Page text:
In the latter years of his tenure after her appointment by Steichen as Assistant Curator, it was Grace Mayer, 'overseen' by Steichen, who selected and organised the shows Recent Acquisitions (December 21, 1960 – February 5, 1961), 1960: The Sense of Abstraction, February 17–April 10,Steichen the Photographer (March 28–May 30, 1961), A Bid For Space (4 installations, 1960 to 1963), Diogenes with a Camera V (September 26–November 12, 1961), and Walker Evans: American Photographs (June 8, 1962 – February 14, 1963).
Steichen hired John Szarkowski to be his successor at the Museum of Modern Art on July 1, 1962. On his appointment Szarkowski promoted Mayer to Curator.
Though then 88 years old and unable to attend in person, in 1967 Steichen, as a still active member of the copyright committee of the American Society of Magazine Photographers, wrote a submission to the U.S. Senate hearings to support copyright law revisions, requesting that "this young giant among the visual arts be given equal rights by having its peculiar problems taken into account."
In 1968 the Edward Steichen Archive was established in MoMA's Department of Photography. The Museum's then-Director René d’Harnoncourt declared that its function was to "amplify and clarify the meaning of Steichen’s contribution to the art of photography, and to modern art generally.” Creator of the Archive was Grace M. Mayer, who in 1959 started in her career assistant to the director, Steichen, and who became Curator of Photography in 1962, retiring in 1968. Mayer returned after her retirement to serve in a voluntary capacity as Curator of the Edward Steichen Archive until the mid-1980s to source materials by, about, and related to Steichen. Her detailed card catalogues are housed in the Museum's Grace M. Mayer Papers.
Steichen's 90th birthday was marked with a dinner gathering of photographers, editors, writers, and museum professionals at the Plaza Hotel in 1969. The event was hosted by MoMA trustee Henry Allen Moe, and U.S. Camera magazine publisher Tom Maloney.
In 1970, an evening show was presented in Arles during The Rencontres d'Arles festival: "Edward Steichen, photographe" by Martin Boschet.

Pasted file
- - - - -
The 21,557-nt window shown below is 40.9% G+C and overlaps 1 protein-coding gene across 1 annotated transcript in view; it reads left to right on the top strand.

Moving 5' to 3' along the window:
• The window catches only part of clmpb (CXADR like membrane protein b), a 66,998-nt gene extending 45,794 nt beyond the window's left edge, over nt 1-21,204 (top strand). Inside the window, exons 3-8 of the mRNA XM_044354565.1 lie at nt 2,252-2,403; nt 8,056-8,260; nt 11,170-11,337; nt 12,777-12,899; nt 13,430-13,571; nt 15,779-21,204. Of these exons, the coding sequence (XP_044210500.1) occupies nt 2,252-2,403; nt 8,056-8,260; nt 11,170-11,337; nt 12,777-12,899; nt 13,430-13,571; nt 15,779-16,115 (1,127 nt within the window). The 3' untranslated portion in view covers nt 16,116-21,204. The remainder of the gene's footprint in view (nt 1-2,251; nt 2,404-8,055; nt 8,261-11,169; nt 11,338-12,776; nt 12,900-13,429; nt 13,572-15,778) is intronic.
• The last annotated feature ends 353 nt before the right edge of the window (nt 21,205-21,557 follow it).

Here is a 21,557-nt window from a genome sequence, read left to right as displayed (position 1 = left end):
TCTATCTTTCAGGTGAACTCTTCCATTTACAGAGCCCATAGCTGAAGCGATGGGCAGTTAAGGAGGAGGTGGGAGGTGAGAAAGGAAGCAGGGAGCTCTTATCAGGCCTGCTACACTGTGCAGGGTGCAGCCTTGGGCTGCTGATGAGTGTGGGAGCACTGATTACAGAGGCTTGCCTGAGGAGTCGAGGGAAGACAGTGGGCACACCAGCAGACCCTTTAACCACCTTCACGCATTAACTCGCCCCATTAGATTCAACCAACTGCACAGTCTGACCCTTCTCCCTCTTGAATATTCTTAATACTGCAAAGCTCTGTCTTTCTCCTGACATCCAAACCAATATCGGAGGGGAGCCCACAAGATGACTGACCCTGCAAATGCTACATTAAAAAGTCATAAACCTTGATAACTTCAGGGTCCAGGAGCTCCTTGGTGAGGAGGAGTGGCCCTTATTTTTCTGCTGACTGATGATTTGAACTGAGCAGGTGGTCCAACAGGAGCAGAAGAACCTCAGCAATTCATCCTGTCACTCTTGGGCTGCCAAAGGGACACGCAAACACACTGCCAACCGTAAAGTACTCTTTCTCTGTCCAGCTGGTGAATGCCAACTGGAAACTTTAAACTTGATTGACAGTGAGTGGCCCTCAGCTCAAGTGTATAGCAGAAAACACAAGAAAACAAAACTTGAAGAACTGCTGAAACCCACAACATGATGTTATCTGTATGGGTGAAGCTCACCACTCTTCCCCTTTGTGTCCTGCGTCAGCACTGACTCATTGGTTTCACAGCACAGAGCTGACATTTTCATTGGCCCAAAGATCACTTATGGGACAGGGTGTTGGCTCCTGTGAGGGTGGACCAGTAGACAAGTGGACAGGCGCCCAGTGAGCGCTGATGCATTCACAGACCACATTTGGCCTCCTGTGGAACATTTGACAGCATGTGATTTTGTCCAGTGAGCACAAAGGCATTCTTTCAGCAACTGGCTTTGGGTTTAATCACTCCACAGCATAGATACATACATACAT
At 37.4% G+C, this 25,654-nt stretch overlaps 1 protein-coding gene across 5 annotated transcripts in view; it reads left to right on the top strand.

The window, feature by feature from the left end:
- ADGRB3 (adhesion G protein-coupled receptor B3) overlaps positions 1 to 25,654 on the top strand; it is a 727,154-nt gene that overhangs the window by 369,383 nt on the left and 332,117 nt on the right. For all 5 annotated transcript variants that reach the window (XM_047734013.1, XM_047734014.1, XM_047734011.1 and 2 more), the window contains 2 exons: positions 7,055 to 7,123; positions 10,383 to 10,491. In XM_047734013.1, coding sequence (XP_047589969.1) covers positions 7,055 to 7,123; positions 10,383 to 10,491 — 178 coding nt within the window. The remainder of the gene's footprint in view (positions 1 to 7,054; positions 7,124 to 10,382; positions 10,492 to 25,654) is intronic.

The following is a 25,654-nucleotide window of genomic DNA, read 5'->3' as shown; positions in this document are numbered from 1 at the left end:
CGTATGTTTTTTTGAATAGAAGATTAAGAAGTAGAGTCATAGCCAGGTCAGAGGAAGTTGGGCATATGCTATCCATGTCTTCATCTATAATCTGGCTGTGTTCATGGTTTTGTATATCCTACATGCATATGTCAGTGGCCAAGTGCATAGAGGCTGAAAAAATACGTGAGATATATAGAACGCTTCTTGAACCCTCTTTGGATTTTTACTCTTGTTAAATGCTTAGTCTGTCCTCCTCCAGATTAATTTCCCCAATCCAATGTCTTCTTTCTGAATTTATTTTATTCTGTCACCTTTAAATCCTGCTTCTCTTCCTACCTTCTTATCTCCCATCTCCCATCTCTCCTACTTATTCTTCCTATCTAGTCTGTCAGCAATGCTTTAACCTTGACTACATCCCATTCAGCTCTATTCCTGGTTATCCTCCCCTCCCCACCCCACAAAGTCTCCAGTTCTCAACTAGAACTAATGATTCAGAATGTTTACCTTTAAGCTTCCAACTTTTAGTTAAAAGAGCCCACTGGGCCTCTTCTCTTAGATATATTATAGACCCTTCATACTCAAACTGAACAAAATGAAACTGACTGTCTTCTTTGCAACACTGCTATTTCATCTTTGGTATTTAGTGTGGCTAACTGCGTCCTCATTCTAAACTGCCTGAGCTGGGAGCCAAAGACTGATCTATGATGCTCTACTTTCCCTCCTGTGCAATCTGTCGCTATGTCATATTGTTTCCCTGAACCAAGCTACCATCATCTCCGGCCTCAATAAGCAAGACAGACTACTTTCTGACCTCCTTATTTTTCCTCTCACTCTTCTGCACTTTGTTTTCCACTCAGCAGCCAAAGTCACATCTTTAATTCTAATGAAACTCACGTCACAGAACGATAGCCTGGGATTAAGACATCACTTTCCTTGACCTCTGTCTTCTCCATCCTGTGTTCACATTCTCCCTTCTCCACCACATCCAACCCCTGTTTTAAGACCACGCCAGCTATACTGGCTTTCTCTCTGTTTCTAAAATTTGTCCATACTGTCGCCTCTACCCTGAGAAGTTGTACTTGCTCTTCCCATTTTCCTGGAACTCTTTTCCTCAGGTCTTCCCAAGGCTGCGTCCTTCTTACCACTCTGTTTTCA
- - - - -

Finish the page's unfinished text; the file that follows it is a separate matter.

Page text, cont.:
Steichen bought a farm that he called Umpawaug in 1928, just outside West Redding, Connecticut. He lived there until his death on March 25, 1973, two days before his 94th birthday. After his death, Steichen's farm was made into a park, known as Topstone Park. As of 2018, Topstone Park was open seasonally.
"I consider Steichen a very great artist and the leading, the greatest photographer of the time. Before him, nothing conclusive had been achieved."
Steichen's career, especially his activities at MoMA, did much to popularise and promote the medium, and both before and since his death photography, including his own, continued to appreciate as a collectible art form.
Steichen took the photograph in Mamaroneck, New York, near the home of his friend, art critic Charles Caffin. It shows a wooded area and pond, with moonlight appearing between the trees and reflecting on the pond. While the print appears to be a color photograph, the first true color photographic process, the autochrome process, was not available until 1907. Steichen created the impression of color by manually applying layers of light-sensitive gums to the paper. Only three prints of the Pond—Moonlight are still known to exist and, as a result of the hand-layering of the gums, each is unique. (The two prints not auctioned are held in museum collections.) The extraordinary sale price of the print is in part attributable to its one-of-a-kind character and to its rarity.
A show of early color photographs by Steichen was held at the Mudam (Musée d'Art moderne) in Luxembourg City from July 14 to September 3, 2007.
Steichen, Edward (1955). The Family of Man: The Greatest Photographic Exhibition of All Time. New York: Maco Pub. Co for the Museum of Modern Art.
Sandburg, Carl; Steichen, Edward, 1879-1973; Museum of Modern Art (New York, N.Y.) (1961), Steichen the photographer, Museum of Modern Art: distributed by DoubledayCS1 maint: multiple names: authors list (link)
Steichen, Edward; Longwell, Dennis; Museum of Modern Art (New York, N.Y.) (1978), Steichen: the master prints 1895-1914, the symbolist period, Museum of Modern Art; Boston: distributed by New York Graphic Society, ISBN978-0-87070-581-6
DePietro, Anne Cohen (1985). The Paintings of Eduard Steichen. Huntington, NY: The Heckscher Museum. LCCN85-80519 (Exhibition Catalog).
Sandeen, Eric J. (1995). Picturing an Exhibition: The Family of Man and 1950's America. University of New Mexico Press.